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10 November 2011

Aggressive drivers often identify with their vehicles

Viewing your car as an extension of yourself can lead to aggressive driving, a new study warns.

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Viewing your car as an extension of yourself can lead to aggressive driving, a new study warns.

In the United States, aggressive driving leads to one-third of all road crashes that cause personal injuries and two-thirds of all fatal crashes. The study is believed to be the first to take a close look at the link between personality, attitude, values and aggressive driving.

"It explains much of the phenomenon we knew existed," lead author Ayalla Ruvio, an assistant professor of marketing at Temple University Fox School of Business in Philadelphia, said in a university news release. For example, "we know men tend to be more aggressive drivers and we know men tend to see their cars as an extension of themselves more than women."

Ruvio and a colleague used 134 surveys of men and women in Israel, average age 23.5 years, to examine the influence of personality, attitudes and values on driving. The researchers also looked at the factors of risk attraction, impulsivity, driving as a hedonistic activity and perceptions about time pressures among another 298 people.

No regard for consequences

The study authors found that people who believe their car is a reflection of their self-identity are more likely to drive aggressively and disobey the rules of the road, and that people with compulsive tendencies are more likely to drive aggressively without regard for potential consequences.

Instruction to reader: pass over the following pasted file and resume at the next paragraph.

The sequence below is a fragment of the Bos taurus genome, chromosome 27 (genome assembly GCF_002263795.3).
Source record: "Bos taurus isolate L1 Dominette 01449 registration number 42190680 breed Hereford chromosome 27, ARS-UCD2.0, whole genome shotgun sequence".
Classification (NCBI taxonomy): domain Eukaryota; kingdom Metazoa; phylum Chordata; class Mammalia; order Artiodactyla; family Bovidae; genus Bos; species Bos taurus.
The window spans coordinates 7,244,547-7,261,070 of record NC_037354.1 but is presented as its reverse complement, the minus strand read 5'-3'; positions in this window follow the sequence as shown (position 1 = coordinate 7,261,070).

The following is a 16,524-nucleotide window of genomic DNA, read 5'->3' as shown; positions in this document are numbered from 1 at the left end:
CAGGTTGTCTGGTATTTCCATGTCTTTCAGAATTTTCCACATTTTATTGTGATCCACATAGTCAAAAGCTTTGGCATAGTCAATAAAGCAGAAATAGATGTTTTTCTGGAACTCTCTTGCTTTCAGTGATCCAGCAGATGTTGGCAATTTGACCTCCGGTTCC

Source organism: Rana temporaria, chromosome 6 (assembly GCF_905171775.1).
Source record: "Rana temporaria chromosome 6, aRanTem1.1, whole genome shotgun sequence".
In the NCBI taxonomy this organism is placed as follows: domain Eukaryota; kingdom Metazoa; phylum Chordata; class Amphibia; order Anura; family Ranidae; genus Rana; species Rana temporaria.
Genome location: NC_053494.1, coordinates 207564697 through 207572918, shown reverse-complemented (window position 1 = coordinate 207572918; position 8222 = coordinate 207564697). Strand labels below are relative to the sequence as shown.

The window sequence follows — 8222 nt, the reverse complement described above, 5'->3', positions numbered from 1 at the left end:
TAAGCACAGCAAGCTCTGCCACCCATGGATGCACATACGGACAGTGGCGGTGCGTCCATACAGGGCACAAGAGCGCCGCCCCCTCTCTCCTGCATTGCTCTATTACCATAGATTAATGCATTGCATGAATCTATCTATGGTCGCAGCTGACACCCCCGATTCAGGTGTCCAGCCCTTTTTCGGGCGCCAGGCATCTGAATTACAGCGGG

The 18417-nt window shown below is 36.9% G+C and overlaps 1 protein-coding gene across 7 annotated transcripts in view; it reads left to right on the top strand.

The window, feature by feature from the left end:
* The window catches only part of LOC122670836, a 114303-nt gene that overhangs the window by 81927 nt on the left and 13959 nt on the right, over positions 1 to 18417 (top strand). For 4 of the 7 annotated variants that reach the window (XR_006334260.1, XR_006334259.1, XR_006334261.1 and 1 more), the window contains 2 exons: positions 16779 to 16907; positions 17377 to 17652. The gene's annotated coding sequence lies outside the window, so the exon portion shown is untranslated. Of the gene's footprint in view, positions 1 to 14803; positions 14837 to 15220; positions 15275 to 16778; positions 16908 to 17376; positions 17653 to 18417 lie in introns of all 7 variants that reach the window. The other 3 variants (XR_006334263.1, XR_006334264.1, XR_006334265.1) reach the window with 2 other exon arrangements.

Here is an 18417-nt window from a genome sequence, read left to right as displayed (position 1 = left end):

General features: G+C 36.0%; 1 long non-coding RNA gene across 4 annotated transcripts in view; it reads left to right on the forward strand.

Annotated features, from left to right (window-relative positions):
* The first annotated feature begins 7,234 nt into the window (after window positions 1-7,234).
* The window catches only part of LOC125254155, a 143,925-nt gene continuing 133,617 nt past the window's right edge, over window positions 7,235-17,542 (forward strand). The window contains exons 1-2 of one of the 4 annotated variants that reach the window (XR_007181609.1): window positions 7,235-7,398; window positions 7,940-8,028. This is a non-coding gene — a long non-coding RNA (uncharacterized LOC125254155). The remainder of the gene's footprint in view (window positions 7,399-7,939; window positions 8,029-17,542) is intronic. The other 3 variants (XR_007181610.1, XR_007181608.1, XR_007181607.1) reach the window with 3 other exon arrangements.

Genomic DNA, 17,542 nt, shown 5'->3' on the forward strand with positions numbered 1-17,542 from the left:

Other factors associated with aggressive driving include: placing great importance on material possessions; being under time pressure; and being young and overconfident.

The findings "suggest that the perception of the car as an extension of the self leads to more aggressive behaviour on the road rather than increased driving cautiousness," and that "individuals may view cars and the road space they occupy as their territory and will seek to maintain control over it and defend it as necessary," the authors concluded.

The study is published in the issue of the Journal Psychology & Marketing.

(HealthDay, November 2011)


(Copyright © 2011 HealthDay. All rights reserved.)

 

 
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